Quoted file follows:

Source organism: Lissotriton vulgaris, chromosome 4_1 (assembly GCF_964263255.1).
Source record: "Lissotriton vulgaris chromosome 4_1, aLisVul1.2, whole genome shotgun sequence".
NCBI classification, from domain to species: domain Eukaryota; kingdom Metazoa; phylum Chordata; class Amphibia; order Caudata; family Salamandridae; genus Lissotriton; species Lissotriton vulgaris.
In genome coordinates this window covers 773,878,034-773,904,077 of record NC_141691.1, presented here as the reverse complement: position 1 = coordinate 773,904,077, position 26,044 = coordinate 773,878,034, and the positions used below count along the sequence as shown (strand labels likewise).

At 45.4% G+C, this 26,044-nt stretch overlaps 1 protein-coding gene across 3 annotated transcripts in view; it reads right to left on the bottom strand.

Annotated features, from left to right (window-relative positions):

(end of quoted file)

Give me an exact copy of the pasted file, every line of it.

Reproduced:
Source organism: Lissotriton vulgaris, chromosome 4_1 (assembly GCF_964263255.1).
Source record: "Lissotriton vulgaris chromosome 4_1, aLisVul1.2, whole genome shotgun sequence".
NCBI classification, from domain to species: domain Eukaryota; kingdom Metazoa; phylum Chordata; class Amphibia; order Caudata; family Salamandridae; genus Lissotriton; species Lissotriton vulgaris.
In genome coordinates this window covers 773,878,034-773,904,077 of record NC_141691.1, presented here as the reverse complement: position 1 = coordinate 773,904,077, position 26,044 = coordinate 773,878,034, and the positions used below count along the sequence as shown (strand labels likewise).

At 45.4% G+C, this 26,044-nt stretch overlaps 1 protein-coding gene across 3 annotated transcripts in view; it reads right to left on the bottom strand.

Annotated features, from left to right (window-relative positions):